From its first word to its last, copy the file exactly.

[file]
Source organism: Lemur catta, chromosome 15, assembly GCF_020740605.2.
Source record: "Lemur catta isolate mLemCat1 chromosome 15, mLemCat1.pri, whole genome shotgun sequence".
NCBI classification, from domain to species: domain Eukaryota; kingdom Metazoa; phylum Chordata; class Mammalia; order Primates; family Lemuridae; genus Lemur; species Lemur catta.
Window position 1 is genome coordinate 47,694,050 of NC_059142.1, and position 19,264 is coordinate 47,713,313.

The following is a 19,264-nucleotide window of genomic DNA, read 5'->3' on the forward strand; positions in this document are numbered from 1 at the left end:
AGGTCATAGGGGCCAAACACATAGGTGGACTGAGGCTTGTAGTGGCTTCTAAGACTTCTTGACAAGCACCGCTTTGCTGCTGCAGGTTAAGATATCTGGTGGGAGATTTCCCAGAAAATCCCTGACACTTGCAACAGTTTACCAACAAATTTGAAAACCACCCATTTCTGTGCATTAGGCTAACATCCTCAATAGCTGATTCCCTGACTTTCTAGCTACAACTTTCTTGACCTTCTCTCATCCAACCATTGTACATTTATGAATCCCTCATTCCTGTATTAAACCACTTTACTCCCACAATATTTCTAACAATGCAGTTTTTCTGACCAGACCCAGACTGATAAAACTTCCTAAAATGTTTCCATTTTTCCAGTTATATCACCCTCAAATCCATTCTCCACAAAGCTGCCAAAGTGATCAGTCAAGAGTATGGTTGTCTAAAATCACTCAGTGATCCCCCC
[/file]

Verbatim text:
Source organism: Lemur catta, chromosome 15, assembly GCF_020740605.2.
Source record: "Lemur catta isolate mLemCat1 chromosome 15, mLemCat1.pri, whole genome shotgun sequence".
NCBI classification, from domain to species: domain Eukaryota; kingdom Metazoa; phylum Chordata; class Mammalia; order Primates; family Lemuridae; genus Lemur; species Lemur catta.
Window position 1 is genome coordinate 47,694,050 of NC_059142.1, and position 19,264 is coordinate 47,713,313.

The following is a 19,264-nucleotide window of genomic DNA, read 5'->3' on the forward strand; positions in this document are numbered from 1 at the left end:
AGGTCATAGGGGCCAAACACATAGGTGGACTGAGGCTTGTAGTGGCTTCTAAGACTTCTTGACAAGCACCGCTTTGCTGCTGCAGGTTAAGATATCTGGTGGGAGATTTCCCAGAAAATCCCTGACACTTGCAACAGTTTACCAACAAATTTGAAAACCACCCATTTCTGTGCATTAGGCTAACATCCTCAATAGCTGATTCCCTGACTTTCTAGCTACAACTTTCTTGACCTTCTCTCATCCAACCATTGTACATTTATGAATCCCTCATTCCTGTATTAAACCACTTTACTCCCACAATATTTCTAACAATGCAGTTTTTCTGACCAGACCCAGACTGATAAAACTTCCTAAAATGTTTCCATTTTTCCAGTTATATCACCCTCAAATCCATTCTCCACAAAGCTGCCAAAGTGATCAGTCAAGAGTATGGTTGTCTAAAATCACTCAGTGATCCCCCC